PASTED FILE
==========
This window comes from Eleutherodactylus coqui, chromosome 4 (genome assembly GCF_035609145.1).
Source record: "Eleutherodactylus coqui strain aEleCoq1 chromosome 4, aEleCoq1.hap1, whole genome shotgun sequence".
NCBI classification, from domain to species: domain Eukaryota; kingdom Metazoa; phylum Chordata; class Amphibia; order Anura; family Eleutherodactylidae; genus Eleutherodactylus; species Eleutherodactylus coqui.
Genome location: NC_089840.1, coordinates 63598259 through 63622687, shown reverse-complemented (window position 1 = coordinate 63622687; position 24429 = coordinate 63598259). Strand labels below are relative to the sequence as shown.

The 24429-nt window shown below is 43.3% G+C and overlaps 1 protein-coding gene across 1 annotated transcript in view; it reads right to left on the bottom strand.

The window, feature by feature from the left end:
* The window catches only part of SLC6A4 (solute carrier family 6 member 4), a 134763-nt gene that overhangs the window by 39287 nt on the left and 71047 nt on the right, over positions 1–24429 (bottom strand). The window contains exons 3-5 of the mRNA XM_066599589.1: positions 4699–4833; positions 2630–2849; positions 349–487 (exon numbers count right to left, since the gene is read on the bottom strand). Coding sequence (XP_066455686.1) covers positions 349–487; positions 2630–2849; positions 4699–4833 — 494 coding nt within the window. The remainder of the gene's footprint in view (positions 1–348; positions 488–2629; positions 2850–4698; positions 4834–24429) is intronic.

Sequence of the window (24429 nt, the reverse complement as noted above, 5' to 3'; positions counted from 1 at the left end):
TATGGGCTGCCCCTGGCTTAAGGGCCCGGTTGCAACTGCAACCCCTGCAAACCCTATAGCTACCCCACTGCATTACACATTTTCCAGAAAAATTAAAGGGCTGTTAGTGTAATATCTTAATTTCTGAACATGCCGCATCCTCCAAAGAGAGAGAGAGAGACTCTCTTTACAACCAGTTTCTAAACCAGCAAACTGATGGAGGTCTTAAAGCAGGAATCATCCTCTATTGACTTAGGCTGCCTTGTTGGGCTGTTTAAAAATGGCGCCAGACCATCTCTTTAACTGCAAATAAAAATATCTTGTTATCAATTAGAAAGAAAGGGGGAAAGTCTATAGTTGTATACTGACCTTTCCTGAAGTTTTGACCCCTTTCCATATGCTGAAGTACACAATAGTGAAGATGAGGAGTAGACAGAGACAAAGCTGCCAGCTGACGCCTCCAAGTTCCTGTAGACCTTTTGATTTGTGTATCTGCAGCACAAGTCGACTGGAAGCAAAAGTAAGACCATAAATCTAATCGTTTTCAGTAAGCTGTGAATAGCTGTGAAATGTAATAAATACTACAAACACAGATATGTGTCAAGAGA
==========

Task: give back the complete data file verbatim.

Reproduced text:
This window comes from Eleutherodactylus coqui, chromosome 4 (genome assembly GCF_035609145.1).
Source record: "Eleutherodactylus coqui strain aEleCoq1 chromosome 4, aEleCoq1.hap1, whole genome shotgun sequence".
NCBI classification, from domain to species: domain Eukaryota; kingdom Metazoa; phylum Chordata; class Amphibia; order Anura; family Eleutherodactylidae; genus Eleutherodactylus; species Eleutherodactylus coqui.
Genome location: NC_089840.1, coordinates 63598259 through 63622687, shown reverse-complemented (window position 1 = coordinate 63622687; position 24429 = coordinate 63598259). Strand labels below are relative to the sequence as shown.

The 24429-nt window shown below is 43.3% G+C and overlaps 1 protein-coding gene across 1 annotated transcript in view; it reads right to left on the bottom strand.

The window, feature by feature from the left end:
* The window catches only part of SLC6A4 (solute carrier family 6 member 4), a 134763-nt gene that overhangs the window by 39287 nt on the left and 71047 nt on the right, over positions 1–24429 (bottom strand). The window contains exons 3-5 of the mRNA XM_066599589.1: positions 4699–4833; positions 2630–2849; positions 349–487 (exon numbers count right to left, since the gene is read on the bottom strand). Coding sequence (XP_066455686.1) covers positions 349–487; positions 2630–2849; positions 4699–4833 — 494 coding nt within the window. The remainder of the gene's footprint in view (positions 1–348; positions 488–2629; positions 2850–4698; positions 4834–24429) is intronic.

Sequence of the window (24429 nt, the reverse complement as noted above, 5' to 3'; positions counted from 1 at the left end):
TATGGGCTGCCCCTGGCTTAAGGGCCCGGTTGCAACTGCAACCCCTGCAAACCCTATAGCTACCCCACTGCATTACACATTTTCCAGAAAAATTAAAGGGCTGTTAGTGTAATATCTTAATTTCTGAACATGCCGCATCCTCCAAAGAGAGAGAGAGAGACTCTCTTTACAACCAGTTTCTAAACCAGCAAACTGATGGAGGTCTTAAAGCAGGAATCATCCTCTATTGACTTAGGCTGCCTTGTTGGGCTGTTTAAAAATGGCGCCAGACCATCTCTTTAACTGCAAATAAAAATATCTTGTTATCAATTAGAAAGAAAGGGGGAAAGTCTATAGTTGTATACTGACCTTTCCTGAAGTTTTGACCCCTTTCCATATGCTGAAGTACACAATAGTGAAGATGAGGAGTAGACAGAGACAAAGCTGCCAGCTGACGCCTCCAAGTTCCTGTAGACCTTTTGATTTGTGTATCTGCAGCACAAGTCGACTGGAAGCAAAAGTAAGACCATAAATCTAATCGTTTTCAGTAAGCTGTGAATAGCTGTGAAATGTAATAAATACTACAAACACAGATATGTGTCAAGAGA